If your puppy responds fearfully to any of these and does not quickly learn to accept them, please seek help with our behaviourist as soon as possible for further advise how to help your dog. Remember our behaviourist is available to help you devise and implement individualised socialisation programmes and guide your through succesfull implementation. Find out more about our training services on our Dog Training and Pet Behaviour page or contact us to book a session.

Puppy Nutrition

How Big is my Puppy Likely to Grow?

It is important to have an idea of how big your puppy will become so that your puppy gets fed the correct diet for his/her breed size. Each size of dog grows at a different rate and therefore will have different nutritional requirements.

Small Breedsproud dog

Require plenty of proteins, carbohydrates & fats. They will stop growing at about 8 months old, so this diet will encourage a quick, healthy growth rate.

Medium Breeds

Require a high intake of energy & nutrients, as well as balanced amounts of calcium & phosphorus for steady bone mineralization. They will stop growing at around 12 months old.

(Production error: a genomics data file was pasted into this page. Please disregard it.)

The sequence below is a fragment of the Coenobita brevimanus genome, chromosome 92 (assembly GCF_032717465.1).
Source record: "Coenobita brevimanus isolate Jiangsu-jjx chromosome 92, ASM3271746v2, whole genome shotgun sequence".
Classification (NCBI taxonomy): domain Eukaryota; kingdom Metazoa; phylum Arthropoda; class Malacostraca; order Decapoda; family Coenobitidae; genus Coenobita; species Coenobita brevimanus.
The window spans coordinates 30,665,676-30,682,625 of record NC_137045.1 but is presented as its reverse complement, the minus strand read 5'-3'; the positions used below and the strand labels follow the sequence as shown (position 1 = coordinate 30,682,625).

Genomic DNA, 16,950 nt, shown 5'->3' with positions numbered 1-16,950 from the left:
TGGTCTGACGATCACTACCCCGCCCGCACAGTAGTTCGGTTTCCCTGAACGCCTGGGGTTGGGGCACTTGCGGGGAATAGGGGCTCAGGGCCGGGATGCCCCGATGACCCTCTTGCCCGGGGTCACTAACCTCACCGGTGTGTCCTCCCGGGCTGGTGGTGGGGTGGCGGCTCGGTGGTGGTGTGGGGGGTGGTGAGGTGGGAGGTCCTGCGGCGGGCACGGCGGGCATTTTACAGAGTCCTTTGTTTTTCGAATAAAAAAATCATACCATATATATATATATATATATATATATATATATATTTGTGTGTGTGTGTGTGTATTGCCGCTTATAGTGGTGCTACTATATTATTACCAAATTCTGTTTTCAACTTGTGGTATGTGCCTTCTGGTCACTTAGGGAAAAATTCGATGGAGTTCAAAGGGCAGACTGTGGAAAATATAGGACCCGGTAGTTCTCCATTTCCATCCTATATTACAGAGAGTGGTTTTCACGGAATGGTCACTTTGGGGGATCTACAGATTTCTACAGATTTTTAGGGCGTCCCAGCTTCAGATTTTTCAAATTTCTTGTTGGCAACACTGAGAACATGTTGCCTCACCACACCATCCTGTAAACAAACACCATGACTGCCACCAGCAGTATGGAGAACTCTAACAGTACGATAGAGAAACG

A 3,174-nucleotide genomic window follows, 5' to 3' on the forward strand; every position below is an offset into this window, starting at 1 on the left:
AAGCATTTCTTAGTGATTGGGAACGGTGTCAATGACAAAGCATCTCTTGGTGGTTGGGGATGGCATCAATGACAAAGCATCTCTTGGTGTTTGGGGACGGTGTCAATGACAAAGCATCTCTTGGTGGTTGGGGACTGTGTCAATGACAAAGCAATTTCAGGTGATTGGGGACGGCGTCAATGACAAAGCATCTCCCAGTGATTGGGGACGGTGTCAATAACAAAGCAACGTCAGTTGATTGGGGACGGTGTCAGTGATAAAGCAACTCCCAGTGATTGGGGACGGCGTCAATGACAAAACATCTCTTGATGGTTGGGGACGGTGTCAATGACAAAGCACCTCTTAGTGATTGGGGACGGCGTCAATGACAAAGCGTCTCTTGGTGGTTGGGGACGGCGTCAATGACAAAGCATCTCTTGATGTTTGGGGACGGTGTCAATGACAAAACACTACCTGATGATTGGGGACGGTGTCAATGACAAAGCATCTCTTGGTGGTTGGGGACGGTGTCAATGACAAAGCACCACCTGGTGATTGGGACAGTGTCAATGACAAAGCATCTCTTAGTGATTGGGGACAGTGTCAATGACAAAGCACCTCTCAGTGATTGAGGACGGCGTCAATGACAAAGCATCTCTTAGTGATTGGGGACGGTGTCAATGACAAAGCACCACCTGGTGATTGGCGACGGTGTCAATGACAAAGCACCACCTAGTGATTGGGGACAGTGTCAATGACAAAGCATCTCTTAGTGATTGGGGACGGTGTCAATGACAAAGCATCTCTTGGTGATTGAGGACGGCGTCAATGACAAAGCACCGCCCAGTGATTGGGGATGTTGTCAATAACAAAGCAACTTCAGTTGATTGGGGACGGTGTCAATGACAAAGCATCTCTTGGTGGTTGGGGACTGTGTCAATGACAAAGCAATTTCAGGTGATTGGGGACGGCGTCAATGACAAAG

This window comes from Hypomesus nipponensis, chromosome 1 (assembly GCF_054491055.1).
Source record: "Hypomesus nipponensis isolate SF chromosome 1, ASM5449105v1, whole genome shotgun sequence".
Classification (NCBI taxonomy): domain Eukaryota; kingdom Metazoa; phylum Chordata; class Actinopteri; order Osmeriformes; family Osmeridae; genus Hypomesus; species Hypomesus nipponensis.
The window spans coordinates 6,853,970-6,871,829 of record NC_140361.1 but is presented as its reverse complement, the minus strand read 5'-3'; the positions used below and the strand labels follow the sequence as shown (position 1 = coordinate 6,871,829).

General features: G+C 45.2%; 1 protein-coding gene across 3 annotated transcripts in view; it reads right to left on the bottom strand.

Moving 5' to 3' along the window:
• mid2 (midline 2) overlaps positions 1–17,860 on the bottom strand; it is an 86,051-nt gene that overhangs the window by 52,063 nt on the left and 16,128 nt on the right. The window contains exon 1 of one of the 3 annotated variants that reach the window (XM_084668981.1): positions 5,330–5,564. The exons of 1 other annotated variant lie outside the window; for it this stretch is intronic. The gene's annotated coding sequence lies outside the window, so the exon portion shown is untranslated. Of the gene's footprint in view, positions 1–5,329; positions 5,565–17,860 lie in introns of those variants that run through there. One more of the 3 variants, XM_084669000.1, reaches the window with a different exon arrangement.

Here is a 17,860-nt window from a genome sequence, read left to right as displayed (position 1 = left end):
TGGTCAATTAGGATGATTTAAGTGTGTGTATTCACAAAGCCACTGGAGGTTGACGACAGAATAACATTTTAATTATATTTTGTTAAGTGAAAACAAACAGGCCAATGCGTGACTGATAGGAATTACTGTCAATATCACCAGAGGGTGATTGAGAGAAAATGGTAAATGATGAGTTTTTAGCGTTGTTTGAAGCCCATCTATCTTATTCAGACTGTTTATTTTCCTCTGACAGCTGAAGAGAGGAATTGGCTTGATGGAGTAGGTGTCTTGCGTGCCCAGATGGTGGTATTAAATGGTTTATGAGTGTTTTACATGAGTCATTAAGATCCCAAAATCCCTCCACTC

Large & Giant Breeds

Stop growing at 15 - 18 months, and 18 - 24 months respectively. They will need a controlled energy intake food with moderate fat, to ensure correct formation of the skeleton without excessive weight gain. This is particularly important in giant breeds, as joint development is critical because as adults they will be put under a lot of pressure.

Bear in mind that the biscuits in diets designed for different sized breeds come in appropriate sizes and textures to prevent damage to teeth and jaws.

Nutrient Groups

As with a human nutrition, a puppies body needs nutrients like protein, fat and fibre to function. Ingredients are simply vehicles that deliver this mixture of nutrients to the body.

When choosing the ingredients for pet food, it's the total nutrient balance of ingredients that's important. A nutrient is any food constituent that helps support life. Each of the six nutrient groups plays an important role in your pet's health:

  • Proteins: Main element of body tissues like muscles, blood, skin, organs, hair and nails
  • Carbohydrates: Provide energy for the body's tissues
  • Fats: Fats absorb, store and transport vitamins, moisturise skin and coat, make food taste great and supply energy
  • Water: The most critical nutrient for survival
  • Vitamins: Assist in maintaining an animal's metabolism
  • Minerals: Necessary to develop healthy skin & hair, skeletal support and development

Avoiding Nutrient Excesses